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How to Swing from In to Out: Part 3 (Final)


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This is the last part of How to Swing from In to Out.

Unless you have corrected your natural misconceptions of the golf movement by experience, you will have another feeling at the top of the swing.

You will feel that the best you can do from such a position will be to drag the ball along the ground a matter of fifty yards or so!

And because you have this powerless feeling, you try to help the club head down with arms and hands-this is "hitting from the top," one of the cardinal sins of golf.

The reason why you have this feeling of insufficiency (until experience has corrected it) is that the wide sweeping swing which comes in from behind the ball and drags it forward gives you no sensation of speed, and speed you feel you must have!

The secret of this lies in the fact that speed of swing and speed of club head are entirely different, and oddly enough it is the slow swing which, by enabling the wrists to open at the correct instant, gives you maximum club head speed where you want it - beyond the ball.

The difficulty of accepting this is that it is opposed to the natural instincts raised by our desire to hit a long way.

We feel we want club head speed so we must swing fast, not realizing that the maximum speed can only come when the momentum of the club head is free from our interference, when our opening wrists give it the speed and power of the fail.

That is why I tell you that there is no such thing as a good natural golf swing. The natural swinger is the golf rabbit!

This sort of contradiction in the interests of efficiency is not exclusive to golf.

How Golf Swing Feels

Consider swimming. Doubtless the original "crawl" stroke was natural; its development is unnatural as anyone who watches it taught can see.

Please do not think that I have forgotten that the subject of the chapter is the in-to-out feeling.

That feeling is a somewhat subtle one, and it can only be induced by getting certain details of the swing right. So I must dwell upon these details.

The direction of swing was the first and now the source of power is the second.

I have told you not to use your arms to hit with, that in fact you should not play golf with your hands and arms at all but with your feet and legs.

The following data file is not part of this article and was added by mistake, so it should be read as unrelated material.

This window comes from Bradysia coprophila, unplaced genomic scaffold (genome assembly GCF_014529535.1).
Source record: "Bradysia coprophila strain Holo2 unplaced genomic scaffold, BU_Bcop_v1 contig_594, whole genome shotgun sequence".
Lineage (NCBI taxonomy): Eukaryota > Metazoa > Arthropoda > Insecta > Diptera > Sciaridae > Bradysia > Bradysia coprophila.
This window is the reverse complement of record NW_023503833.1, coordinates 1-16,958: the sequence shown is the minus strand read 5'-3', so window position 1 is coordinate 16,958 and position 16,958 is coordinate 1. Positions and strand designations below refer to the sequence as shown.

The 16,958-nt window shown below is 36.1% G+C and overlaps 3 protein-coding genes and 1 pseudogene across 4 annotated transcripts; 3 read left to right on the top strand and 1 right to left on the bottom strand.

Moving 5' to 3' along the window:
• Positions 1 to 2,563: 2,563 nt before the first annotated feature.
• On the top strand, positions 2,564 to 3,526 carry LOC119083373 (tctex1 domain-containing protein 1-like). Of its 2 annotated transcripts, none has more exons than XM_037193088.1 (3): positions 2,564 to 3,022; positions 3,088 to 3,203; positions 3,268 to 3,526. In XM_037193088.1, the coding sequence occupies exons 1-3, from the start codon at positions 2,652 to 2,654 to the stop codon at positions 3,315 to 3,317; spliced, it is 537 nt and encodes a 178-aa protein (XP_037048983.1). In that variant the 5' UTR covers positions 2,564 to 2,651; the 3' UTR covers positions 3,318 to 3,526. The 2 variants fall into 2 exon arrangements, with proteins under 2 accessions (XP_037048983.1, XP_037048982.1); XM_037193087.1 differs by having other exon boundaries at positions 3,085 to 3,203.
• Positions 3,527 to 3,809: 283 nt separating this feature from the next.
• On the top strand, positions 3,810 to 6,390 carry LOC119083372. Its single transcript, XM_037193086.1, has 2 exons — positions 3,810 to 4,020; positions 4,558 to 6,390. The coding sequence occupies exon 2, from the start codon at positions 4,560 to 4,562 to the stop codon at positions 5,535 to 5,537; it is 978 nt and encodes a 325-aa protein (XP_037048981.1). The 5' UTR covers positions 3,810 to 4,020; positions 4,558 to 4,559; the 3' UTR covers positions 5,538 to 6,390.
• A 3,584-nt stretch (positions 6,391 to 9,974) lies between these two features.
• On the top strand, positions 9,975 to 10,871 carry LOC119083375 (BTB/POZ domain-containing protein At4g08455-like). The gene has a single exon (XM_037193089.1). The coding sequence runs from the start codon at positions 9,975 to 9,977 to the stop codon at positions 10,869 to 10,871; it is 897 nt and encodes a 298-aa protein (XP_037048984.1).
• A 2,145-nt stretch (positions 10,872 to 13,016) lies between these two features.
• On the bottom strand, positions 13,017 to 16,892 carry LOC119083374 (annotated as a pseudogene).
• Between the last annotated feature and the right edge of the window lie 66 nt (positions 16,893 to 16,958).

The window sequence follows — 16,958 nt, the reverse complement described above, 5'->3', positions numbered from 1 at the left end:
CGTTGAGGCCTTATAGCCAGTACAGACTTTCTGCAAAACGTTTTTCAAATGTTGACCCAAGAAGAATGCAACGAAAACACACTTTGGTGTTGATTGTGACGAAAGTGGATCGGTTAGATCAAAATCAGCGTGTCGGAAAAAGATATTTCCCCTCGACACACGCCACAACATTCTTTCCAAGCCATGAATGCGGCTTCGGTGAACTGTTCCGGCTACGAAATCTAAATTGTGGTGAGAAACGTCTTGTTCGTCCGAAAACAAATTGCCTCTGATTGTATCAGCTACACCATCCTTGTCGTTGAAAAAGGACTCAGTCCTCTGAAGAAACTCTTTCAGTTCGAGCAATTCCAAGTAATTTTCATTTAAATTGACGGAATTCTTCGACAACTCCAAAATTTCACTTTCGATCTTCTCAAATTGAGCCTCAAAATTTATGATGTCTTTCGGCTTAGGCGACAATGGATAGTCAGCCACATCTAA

Now this is an exaggeration but one that is necessary to correct the natural tendency to use our hands and arms to the detriment of foot and leg work.

The arms want to work and will work, so it is necessary to emphasize the importance of foot and leg action in order to get proper balance. Also it is true that movement should start in the feet and legs.

Of course the arms and hands play an essential part in transmitting this power to the ball.

So, if we are told that we "are hitting with the right hand" and are advised to correct this by holding less tightly with our right hand, we merely dimmish our chance of hitting a long ball.

The long ball feels to come out of the right hand, but the power that gives it comes from the feet, the legs, and the hips.

So it is obvious that the proper use of the legs and hips is essential if we are to pull the club head in correctly-at terrific speed into the back of the ball.

Since action and reaction must be equal and opposite, we must pull against something, against some resistance. So at the top of the swing we must feel braced and very firmly set on the ground.

In a tug-of-war we can only use our weight and strength if we are well anchored. Also when we watch a boat race we are apt to think that it is the arms that are propelling the boat when actually it is the legs.

But in both these cases the movement is simple, because force is applied directly along the line of flight.

Much of the difficulty of golf arises because the source of power (our body) is not in the line of flight but is away to one side of it-so we have to produce our power and use our weight by rotation.

We are a coiled spring, wound up by our rotation, and the heavier and more powerful the spring, the greater the force that will be implanted into the back of the ball when we "unwind" onto it.

Also the greater the resistance that requires to be set up to give the spring secure anchorage. That is why it is that the farther you drive, the more important "brace" becomes.

Brace is important here for another reason also.

You will remember that it is brace in general-and the several directions of brace in particular-that hold you in such a position and condition that you feel you are "inwards and behind the back of the ball."

From this position, and swinging not up and down but around and along, you will find that the swing that feels to be taking the club head from in-to-out becomes not only possible but natural.

So you see that we have achieved this essential feel not by trying to force your club head in the direction you know you should feel it go, but by adapting a set and a conception of the correct direction of the golf movement that produces it as the natural, the almost inevitable result.

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